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Buyers Hope HGTV Stems Ad Woes

Like gardeners trying to eliminate weeds, Home & Garden
Television is aiming to do away with its double-selling controversy.

Although HGTV is making $2.5 million available for
advertiser make-goods, some ad-agency buyers are more concerned about the situation that
inspired that move.

In its third-quarter-1999 earnings announcement, E.W.
Scripps Co. said it had set aside $2.5 million for possible HGTV advertiser make-goods
"related to possible underdelivery of audience levels since 1997."

Elaborating last week, a Scripps spokesman in Cincinnati
said the potential shortfall was related to gross impressions, not ratings. "The
possible underdelivery of audience would occur if local cable systems covered a national
spot that then resulted in underdelivery of gross impressions promised to an
advertiser," he explained.

Company sources added that the make-good sum amounted to
less than 1 percent of HGTV revenue.

The questionable double-selling practice first came to
light in late September, in an affidavit filed in New York State Supreme Court by Reese
Schonfeld, the founding president of Food Network who now is president of Pacesetter
Communications, a Food co-owner along with Scripps.

In his affidavit, Schonfeld alleged, "The fraudulent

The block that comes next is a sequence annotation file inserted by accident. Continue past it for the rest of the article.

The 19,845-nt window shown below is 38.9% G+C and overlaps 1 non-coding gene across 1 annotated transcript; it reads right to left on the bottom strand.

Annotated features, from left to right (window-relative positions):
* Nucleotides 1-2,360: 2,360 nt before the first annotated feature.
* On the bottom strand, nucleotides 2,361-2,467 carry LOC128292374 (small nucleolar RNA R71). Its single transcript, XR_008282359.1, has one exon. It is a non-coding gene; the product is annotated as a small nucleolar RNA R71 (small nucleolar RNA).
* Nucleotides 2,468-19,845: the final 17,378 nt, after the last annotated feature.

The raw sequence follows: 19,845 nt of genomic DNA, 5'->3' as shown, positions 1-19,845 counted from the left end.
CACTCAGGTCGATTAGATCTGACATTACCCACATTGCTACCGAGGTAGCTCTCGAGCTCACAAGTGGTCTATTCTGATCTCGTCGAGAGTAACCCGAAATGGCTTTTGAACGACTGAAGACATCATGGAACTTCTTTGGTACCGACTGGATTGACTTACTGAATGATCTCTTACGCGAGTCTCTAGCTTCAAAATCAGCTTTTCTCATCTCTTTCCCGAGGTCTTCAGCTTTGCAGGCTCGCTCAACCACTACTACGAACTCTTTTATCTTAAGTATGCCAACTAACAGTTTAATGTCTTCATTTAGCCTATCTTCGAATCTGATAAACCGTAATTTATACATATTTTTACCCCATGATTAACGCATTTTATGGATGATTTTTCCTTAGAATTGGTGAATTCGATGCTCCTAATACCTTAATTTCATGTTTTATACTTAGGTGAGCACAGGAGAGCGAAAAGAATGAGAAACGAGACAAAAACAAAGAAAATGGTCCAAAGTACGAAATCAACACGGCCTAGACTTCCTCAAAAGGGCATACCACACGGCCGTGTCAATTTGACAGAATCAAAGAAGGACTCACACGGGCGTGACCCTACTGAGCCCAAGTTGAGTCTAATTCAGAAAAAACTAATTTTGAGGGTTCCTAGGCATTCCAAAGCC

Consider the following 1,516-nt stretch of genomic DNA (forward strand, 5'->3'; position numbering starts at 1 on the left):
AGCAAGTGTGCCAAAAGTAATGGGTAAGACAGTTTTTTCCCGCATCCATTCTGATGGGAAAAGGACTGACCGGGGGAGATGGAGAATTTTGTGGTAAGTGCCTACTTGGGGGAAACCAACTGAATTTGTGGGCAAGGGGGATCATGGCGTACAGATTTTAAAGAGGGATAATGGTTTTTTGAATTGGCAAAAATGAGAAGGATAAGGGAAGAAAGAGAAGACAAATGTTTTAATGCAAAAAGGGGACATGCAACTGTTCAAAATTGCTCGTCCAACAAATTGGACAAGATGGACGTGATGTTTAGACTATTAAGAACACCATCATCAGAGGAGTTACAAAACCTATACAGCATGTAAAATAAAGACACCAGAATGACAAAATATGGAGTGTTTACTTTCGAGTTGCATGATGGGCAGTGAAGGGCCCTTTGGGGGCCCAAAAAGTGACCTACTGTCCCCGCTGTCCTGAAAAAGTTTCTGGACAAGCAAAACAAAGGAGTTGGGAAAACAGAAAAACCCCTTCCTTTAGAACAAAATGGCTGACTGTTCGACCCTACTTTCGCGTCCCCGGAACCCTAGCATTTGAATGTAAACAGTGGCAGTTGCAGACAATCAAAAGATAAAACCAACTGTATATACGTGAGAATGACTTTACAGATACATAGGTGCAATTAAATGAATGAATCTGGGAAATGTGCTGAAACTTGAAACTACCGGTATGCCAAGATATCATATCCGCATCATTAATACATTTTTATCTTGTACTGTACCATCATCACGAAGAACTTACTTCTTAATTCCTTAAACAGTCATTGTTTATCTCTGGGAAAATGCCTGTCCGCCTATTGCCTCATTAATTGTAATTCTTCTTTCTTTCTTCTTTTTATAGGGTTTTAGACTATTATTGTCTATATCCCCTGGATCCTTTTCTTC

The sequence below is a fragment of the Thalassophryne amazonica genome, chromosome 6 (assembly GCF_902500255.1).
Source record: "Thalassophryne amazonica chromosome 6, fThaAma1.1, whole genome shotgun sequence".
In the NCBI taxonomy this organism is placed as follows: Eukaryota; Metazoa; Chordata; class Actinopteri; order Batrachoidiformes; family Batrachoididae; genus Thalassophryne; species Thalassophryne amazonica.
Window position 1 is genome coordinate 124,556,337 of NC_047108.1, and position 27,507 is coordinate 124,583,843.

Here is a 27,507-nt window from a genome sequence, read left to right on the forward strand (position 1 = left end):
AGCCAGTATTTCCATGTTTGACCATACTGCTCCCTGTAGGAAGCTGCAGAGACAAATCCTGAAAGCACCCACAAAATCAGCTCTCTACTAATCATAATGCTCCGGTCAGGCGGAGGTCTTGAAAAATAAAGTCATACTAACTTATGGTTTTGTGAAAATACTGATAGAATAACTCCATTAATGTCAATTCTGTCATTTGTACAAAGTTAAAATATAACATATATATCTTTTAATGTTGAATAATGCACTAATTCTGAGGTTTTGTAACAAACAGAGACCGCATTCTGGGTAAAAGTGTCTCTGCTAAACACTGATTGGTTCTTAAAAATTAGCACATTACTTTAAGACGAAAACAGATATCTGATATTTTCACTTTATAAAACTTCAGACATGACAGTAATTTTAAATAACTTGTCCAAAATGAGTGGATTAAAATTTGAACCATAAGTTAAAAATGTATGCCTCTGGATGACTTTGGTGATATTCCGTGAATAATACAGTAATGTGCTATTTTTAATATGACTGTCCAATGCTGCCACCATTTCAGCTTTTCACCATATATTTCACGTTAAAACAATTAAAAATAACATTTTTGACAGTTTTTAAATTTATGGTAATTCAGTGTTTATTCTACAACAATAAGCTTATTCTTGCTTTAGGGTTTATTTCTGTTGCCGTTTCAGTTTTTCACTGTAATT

conduct of the HGTV traffic department consists of scheduling advertising spots paid for
by national advertisers in slots that have already been sold to local cable-system

He contended, "HGTV knows that these slots will be
pre-empted, or 'covered,'" by operators' local avails, and he wanted
to keep that practice from spreading to Food.

Some ad agencies said they were upset.

At TN Media Inc., senior vice president and executive
director of local broadcast Howard Nass said last week, "I'm hoping it was due
to an overzealous salesman who neglected to tell advertisers it was local [time], rather
than national, and [that] it was an oversight on [HGTV's] part" to delay

Perhaps 15 years ago, he recalled, MTV: Music Television
sold local avails to national clients. But that network was upfront about it, and it sold
those units at a discount, he added.

"I don't think any [network] in their right mind
would [double-sell] in this day and age because they're going to be found out,"
Nass said, adding, "I just hope I'm right."

Nass -- who said his clients have not yet received HGTV
make-goods -- said he was not aware of other cable networks engaging in double-selling.

Until now, the problem only appeared to be an international
one. A January 1998 article in Multichannel News International reported that
monitoring of cable-network commercials in several Latin American countries indicated that
in Chile and Argentina, between 1 percent and 9 percent of spots on average were covered
by local commercials.